Bringing bears to Scotland to be debated at Lochinver
Wildlife experts are to discuss whether large animals that were native to Scotland in the distant past could one day be reintroduced.
Monday's debate on the pros and cons of bringing back bears, wolves and lynxes will be held in Lochinver in Sutherland to mark Earth Day.
The event will include a visit to Inchnadamph Bone Caves where brown and polar bear remains have been found.
Bears are thought to have died out in Scotland in the prehistoric period.
Guest speakers at Glencanisp Lodge, will include environmental campaigner Mandy Haggith. Her new novel Bear Witness tells the story of an activist who fights for bears to roam free in Scotland.
Also attending will be Jim Crumley, author of The Last Wolf, and Roy Dennis who has had lead roles in the reintroduction of ospreys, sea eagles and red kites.
A representative from the Scottish Wildlife Trust, which is leading a trial beaver reintroduction in Argyll, is expected to join the panel.'Weren't comfortable'
Alladale Estate, at Ardgay in Sutherland, had proposed releasing four wolves from Romania in a secure area as part of a reintroduction programme.
However, in May 2010 the plan was dropped in the interests of the animals' welfare.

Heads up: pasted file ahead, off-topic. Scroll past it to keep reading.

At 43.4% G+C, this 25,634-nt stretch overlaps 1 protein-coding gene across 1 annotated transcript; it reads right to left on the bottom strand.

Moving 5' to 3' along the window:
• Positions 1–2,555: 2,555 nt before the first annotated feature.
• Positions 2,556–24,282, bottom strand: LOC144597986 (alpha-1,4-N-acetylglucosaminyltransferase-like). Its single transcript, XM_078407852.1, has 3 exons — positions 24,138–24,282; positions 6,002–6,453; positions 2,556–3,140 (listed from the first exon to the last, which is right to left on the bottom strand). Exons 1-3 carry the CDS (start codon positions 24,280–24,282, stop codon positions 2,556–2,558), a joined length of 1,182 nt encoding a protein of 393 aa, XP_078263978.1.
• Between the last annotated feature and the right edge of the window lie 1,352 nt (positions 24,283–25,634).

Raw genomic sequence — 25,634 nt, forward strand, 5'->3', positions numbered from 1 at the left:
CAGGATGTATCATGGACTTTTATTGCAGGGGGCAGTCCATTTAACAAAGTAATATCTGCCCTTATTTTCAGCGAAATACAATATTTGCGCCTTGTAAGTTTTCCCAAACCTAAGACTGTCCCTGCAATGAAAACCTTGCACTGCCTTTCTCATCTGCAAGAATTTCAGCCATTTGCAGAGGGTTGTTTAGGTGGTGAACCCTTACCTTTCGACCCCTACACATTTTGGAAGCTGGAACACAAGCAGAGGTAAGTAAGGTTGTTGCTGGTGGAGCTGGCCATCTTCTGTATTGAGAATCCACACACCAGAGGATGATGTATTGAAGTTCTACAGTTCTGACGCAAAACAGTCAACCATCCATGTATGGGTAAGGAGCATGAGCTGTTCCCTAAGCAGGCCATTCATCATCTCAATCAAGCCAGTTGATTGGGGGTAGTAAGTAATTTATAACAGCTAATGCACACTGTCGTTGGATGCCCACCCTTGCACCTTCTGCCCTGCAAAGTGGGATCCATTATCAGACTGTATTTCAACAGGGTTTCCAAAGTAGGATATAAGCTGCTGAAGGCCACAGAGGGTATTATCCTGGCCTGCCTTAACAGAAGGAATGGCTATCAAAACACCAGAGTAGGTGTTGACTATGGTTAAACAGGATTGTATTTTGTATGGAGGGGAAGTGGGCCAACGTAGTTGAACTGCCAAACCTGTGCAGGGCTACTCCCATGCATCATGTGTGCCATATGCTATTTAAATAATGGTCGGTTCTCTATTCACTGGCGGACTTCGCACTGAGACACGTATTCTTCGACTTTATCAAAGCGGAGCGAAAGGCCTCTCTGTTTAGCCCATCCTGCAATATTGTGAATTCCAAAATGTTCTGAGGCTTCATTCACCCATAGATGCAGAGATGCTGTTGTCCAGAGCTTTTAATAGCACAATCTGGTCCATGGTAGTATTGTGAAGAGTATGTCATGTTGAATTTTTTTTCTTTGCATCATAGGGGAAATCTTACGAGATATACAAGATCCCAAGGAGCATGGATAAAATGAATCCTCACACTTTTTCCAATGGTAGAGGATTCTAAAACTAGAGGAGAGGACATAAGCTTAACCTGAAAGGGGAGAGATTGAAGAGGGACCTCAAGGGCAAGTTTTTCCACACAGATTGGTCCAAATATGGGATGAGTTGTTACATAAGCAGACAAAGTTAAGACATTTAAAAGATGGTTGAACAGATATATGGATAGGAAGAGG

General manager Hugh Fullerton-Smith said it was still the long-term ambition of the estate to introduce wolves, but into a much larger area.
He said the plan for the wolves was to use information on them in outreach education projects.
Mr Fullerton-Smith said at the time: "We studied very carefully small enclosures throughout Britain and, to be frank, we weren't comfortable about bringing them into very small enclosures on welfare grounds."
Later in 2010, outdoors survival expert Ray Mears warned that reintroducing wolves to Scotland could lead to public resentment of the animals.
Speaking to Richard Madeley on BBC Radio 2, he said the predator could cause upset through its natural behaviour.
In the radio interview, Mr Mears questioned the reasons for bringing wolves back to Scotland.
He said: "If someone was saying we are releasing them because we think it will create an eco-system that was more harmonious and because their absence was felt in the landscape then I would agree with it.
"If we were releasing them because we want to see them, I don't think that is a good enough reason."